They don’t have big showy flowers (or even tiny inconspicuous flowers), they don’t feed pollinators or even rabbits (usually), and only a few seem to be host to some moth caterpillars, but it is my firm belief that every native plant garden should have ferns.
There are native ferns for just about every garden condition in the Southern Great Lakes region. After all, according to the Peterson Field Guide to Ferns of Northeastern and Central North America, “some 11,000 different species of ferns and fern relatives… occupy every corner of Earth, from mountaintops to deserts to coastal swamps.” That book covers over 100 species that are mostly native to our region. There WILL be a fern that will grow in your garden.
In this month’s article I will take a look at some of the ferns I have in my own garden in southwestern Ontario (as well as a couple I don’t have) and I will discuss why I like them. I have at least 18 species of ferns in my gardens – I have had more in the past, but lost a few over the last couple of years due to changing conditions in my yard.
My Top 10 Ferns
The following ferns are ones that just about anyone can grow in their gardens. They tolerate a wide range of soil moisture and/or light requirements and are long lived. (The plants are listed alphabetically by scientific name.)
Maidenhair Fern (Adiantum pedatum) – If you have a moist, humusy, full-shade garden, there are few ferns that add as much delicate beauty as the clump forming Maidenhair Fern. Also known as the Northern Maidenhair Fern, the Five Fingered Maidenhair Fern or simply the Five Fingered Fern, these ferns will tolerate some sun, providing they are kept moist.
This deciduous fern has black, shiny stems that reach up from a creeping rootstock to form a horseshoe-shaped semi-circle of horizontal bright green fronds. Maidenhair Ferns can get up to 3’ tall, but more commonly tops out around 18-24”. This is, apparently, one of the most sought-after native ferns at garden centres, and for good reason. An excellent choice for a full shade rain garden or bog garden, it regularly gets oohs and aahs from visitors to my yard. My only wish is that it would spread a little more aggressively – it seems to take forever.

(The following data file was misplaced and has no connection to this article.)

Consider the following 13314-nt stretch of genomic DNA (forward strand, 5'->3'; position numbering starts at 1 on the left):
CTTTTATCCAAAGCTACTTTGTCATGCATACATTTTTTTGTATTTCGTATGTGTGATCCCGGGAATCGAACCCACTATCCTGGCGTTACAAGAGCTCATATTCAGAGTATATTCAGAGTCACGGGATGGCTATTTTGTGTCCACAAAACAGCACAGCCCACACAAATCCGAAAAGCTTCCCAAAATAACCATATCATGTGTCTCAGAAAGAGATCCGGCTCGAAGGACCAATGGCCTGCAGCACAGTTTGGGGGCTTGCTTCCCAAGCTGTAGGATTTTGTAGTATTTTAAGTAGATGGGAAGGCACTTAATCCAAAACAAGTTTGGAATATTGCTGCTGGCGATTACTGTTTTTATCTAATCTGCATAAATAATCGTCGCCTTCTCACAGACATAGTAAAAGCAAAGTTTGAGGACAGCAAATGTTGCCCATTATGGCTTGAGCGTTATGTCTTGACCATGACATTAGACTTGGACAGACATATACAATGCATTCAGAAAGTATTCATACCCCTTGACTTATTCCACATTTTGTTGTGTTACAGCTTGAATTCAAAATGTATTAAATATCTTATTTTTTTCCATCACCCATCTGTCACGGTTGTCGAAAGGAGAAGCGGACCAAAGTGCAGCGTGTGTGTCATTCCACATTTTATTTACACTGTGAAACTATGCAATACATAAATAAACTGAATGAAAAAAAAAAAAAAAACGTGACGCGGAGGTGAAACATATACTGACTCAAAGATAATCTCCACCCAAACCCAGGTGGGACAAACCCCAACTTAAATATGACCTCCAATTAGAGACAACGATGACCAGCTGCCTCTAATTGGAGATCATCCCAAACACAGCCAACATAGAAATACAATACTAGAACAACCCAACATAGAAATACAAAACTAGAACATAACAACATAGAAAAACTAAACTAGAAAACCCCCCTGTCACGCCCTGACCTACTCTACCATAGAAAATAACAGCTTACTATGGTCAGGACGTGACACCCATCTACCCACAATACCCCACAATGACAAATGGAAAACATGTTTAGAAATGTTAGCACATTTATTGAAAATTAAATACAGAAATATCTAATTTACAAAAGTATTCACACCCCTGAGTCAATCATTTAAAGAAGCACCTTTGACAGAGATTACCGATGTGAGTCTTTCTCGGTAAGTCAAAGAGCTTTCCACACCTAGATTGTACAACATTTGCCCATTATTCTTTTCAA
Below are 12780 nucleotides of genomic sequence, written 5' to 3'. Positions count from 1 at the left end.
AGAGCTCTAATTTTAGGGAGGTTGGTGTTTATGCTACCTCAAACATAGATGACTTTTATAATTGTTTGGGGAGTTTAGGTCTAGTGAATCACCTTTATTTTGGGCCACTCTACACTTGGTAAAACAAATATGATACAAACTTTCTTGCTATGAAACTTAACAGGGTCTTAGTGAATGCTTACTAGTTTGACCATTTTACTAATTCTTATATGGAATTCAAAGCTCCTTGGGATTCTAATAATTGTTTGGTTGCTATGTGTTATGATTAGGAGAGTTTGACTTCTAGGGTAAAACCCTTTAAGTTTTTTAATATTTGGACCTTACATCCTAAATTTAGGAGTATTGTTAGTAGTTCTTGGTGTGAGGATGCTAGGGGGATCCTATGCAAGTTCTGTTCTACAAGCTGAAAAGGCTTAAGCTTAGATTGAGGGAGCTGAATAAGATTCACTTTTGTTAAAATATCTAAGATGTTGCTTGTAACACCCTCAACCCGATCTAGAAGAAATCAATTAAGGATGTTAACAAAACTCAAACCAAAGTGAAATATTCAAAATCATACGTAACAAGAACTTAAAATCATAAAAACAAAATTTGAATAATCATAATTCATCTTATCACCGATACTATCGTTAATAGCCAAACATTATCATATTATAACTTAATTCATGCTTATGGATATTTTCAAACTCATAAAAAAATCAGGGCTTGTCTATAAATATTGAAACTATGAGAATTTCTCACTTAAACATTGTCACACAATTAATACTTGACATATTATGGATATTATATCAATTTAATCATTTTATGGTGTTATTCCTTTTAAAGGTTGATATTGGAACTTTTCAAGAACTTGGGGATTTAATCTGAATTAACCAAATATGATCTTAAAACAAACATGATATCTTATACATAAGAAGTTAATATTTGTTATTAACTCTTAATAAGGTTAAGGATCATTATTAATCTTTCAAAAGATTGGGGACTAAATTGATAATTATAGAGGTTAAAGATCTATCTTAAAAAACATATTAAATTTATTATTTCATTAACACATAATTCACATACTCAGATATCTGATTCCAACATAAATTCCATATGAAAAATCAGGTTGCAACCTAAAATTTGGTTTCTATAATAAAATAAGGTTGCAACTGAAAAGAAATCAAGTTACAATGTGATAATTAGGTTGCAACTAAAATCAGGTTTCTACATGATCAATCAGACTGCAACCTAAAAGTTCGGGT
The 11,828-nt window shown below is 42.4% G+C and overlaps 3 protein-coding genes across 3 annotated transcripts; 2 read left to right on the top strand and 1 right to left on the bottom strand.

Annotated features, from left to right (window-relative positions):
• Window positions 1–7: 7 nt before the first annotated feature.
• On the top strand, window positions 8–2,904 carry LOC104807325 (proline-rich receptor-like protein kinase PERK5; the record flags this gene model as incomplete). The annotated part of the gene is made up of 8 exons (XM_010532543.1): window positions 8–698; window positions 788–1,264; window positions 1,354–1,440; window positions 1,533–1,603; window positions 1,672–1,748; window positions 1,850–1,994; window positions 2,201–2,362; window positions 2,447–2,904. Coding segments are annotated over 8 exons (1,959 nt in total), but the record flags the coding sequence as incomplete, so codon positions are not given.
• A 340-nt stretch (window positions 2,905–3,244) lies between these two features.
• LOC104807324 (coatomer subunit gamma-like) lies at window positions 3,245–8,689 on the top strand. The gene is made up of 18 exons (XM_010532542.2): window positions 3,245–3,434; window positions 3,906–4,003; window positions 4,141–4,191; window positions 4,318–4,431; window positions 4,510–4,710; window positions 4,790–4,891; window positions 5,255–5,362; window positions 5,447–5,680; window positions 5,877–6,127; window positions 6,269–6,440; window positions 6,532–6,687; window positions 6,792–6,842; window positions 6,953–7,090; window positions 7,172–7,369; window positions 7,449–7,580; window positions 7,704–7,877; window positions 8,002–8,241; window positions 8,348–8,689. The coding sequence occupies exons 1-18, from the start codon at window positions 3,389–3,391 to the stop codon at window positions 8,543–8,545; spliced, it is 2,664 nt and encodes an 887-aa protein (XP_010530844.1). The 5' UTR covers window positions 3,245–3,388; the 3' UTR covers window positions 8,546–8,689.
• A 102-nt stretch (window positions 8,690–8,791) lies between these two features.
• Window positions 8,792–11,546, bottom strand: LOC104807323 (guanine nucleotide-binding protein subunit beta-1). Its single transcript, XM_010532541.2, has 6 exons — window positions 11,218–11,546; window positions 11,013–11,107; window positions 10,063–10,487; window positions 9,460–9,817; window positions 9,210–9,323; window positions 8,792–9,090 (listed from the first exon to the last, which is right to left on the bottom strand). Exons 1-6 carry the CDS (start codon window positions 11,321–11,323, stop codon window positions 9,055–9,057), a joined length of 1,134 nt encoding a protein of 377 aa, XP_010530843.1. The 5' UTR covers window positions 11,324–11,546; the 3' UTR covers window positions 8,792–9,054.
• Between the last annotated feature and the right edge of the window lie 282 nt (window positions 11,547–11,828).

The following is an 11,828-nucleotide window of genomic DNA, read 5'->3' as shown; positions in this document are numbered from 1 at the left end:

Lady Fern (Athyrium filix-femina) – A gorgeous 2-3’ tall fern that gets as wide as it is tall, Lady ferns provide a delicate lacy look to the flower bed. This fern prefers dappled shade and moist to mesic conditions in any loose loamy soil, but will tolerate a fair amount of morning sun and I have seen it growing in full shade in forests.
I have a robust specimen that anchors the corner in a shady garden. Small offsets form at the base, allowing this fern to spread – albeit VERY slowly. My specimen is close to 15 years old and is less than 2’ across at the base, but its full bushy nature makes it look much larger.
Bulblet Fern (Crystopteris bulbifera) – If I had to pick just one fern to grow in my garden, it would be this one. In early spring, the bright red stalks are very showy. The fronds will get quite long (up to 30”), but they tend to flop over and, in my garden at least, seldom get higher than 12-18”. They do work well in planters, though, providing a lovely cascading effect.
The plant gets its name from the tiny “bulblets” that grow on the underside of the fronds (in addition to the typical sori – groups of spores – that are found in ferns). These bulblets fall to the ground where, if the conditions are suitable, a new fern will spring up.
Bulblet Ferns – which have a number of common names including Bulblet Bladder Fern, Bulblet Fragile Fern, and Berry Bladder Fern – are a garden winner in many regards. In a low, moist area of my yard, these tiny ferns grow in full sun and maintain a reddish brown tinge throughout the summer. But I also have them growing in full shade in an old claw-foot bathtub, where I never water them and even in the driest years they have stayed green and fresh looking all summer long.
Crested Wood Fern (Dryopteris cristata) – New in my garden this past year, I’m loving the delicate look of this little (1-2’) clumping fern. It prefers part to full shade, but will even grow in full sun if sufficiently moist. It spreads slowly by short creeping rhizomes and, given sufficient time, can produce a nice, dense groundcover.